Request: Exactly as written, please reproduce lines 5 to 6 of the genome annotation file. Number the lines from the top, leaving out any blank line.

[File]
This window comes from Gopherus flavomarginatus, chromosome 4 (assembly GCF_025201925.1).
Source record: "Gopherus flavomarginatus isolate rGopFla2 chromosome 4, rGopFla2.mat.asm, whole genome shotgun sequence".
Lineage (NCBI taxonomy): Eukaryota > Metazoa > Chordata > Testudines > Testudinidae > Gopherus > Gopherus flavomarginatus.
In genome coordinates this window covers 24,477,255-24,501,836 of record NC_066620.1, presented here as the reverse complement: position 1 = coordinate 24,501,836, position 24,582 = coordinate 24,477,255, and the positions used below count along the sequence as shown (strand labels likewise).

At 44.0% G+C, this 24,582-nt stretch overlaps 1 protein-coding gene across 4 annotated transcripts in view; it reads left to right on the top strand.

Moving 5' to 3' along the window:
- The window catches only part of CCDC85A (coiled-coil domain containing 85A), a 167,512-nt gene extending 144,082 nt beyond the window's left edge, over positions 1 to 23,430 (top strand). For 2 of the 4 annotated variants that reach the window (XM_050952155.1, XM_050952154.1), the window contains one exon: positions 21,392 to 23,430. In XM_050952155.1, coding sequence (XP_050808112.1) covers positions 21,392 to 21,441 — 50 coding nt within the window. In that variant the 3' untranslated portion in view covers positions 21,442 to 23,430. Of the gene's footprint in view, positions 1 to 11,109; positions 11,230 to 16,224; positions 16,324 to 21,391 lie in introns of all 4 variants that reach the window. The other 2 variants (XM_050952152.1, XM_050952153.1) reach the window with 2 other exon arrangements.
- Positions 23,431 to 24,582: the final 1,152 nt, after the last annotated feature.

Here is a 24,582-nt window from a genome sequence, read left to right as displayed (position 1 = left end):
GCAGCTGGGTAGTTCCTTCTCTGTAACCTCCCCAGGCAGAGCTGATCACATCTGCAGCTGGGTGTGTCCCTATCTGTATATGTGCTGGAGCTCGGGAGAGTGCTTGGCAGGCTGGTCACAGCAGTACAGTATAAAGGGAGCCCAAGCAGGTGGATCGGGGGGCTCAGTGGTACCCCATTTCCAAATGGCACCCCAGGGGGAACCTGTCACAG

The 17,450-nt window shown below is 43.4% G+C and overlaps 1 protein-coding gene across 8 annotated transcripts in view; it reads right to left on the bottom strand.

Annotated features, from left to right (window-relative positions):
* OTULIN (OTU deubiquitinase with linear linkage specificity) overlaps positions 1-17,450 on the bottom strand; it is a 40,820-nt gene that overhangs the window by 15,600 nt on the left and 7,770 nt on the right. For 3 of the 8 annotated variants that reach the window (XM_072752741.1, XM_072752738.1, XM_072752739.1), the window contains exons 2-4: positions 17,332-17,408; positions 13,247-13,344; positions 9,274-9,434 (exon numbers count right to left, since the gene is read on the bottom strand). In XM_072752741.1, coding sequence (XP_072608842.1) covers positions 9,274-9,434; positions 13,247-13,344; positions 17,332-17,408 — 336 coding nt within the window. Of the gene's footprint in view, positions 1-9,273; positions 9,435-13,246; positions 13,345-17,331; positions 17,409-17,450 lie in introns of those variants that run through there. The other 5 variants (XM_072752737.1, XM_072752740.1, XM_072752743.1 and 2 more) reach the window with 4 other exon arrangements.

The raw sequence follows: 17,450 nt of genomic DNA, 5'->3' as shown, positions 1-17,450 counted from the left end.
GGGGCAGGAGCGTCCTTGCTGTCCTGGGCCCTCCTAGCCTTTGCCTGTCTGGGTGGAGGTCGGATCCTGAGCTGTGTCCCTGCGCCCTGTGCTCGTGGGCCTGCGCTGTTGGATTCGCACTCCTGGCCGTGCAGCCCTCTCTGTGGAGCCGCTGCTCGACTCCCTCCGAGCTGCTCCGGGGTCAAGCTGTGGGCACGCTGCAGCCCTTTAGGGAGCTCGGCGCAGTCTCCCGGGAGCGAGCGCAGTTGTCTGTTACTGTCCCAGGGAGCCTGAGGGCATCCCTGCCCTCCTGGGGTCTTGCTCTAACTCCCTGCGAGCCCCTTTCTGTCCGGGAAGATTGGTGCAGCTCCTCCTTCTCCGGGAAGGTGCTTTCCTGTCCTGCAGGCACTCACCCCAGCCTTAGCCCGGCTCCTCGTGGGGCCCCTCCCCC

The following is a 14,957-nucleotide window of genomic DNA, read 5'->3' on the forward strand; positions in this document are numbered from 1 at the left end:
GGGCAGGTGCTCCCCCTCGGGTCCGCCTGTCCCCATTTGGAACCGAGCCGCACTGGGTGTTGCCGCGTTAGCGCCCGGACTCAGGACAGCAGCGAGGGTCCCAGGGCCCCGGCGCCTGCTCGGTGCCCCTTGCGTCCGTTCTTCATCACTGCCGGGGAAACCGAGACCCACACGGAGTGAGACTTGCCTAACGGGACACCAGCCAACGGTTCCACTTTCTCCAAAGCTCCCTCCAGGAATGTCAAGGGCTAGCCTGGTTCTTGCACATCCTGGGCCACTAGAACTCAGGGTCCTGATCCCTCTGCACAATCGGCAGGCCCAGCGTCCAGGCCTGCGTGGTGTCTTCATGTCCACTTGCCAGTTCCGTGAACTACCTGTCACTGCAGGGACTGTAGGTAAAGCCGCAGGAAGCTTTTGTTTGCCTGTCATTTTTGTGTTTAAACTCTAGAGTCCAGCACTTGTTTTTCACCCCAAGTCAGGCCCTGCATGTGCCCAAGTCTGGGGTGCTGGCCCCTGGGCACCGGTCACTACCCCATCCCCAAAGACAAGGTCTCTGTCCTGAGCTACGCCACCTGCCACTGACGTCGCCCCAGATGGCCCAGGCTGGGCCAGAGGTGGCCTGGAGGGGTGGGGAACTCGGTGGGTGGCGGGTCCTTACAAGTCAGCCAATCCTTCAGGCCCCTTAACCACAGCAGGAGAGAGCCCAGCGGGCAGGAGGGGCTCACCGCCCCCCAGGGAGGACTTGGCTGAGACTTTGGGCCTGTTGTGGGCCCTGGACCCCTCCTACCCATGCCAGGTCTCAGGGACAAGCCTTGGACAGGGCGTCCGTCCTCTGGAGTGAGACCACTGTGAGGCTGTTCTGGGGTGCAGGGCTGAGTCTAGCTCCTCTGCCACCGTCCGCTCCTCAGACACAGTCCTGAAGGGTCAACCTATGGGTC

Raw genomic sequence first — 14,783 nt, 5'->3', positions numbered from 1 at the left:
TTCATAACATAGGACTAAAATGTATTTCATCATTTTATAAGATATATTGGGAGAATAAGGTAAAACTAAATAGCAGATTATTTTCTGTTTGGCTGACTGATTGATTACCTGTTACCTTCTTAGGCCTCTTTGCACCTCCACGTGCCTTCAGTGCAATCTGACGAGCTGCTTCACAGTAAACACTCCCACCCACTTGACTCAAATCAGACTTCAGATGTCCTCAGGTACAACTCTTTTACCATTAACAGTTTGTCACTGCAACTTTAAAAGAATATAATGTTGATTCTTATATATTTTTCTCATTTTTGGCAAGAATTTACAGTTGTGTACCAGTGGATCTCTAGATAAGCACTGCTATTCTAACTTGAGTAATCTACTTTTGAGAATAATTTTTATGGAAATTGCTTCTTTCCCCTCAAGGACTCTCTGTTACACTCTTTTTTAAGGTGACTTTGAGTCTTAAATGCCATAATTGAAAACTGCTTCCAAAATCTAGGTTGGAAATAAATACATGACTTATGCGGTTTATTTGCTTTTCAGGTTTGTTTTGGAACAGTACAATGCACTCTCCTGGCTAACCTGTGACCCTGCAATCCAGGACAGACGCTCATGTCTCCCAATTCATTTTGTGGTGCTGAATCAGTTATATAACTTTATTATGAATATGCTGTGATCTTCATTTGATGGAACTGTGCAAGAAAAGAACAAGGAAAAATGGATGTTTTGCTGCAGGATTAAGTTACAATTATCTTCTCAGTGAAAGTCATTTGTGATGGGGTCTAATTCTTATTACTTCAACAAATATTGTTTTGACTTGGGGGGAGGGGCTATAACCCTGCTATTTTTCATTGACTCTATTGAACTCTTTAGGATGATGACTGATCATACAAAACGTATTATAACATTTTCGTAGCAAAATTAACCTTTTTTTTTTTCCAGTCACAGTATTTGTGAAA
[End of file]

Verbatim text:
At 44.0% G+C, this 24,582-nt stretch overlaps 1 protein-coding gene across 4 annotated transcripts in view; it reads left to right on the top strand.

Moving 5' to 3' along the window: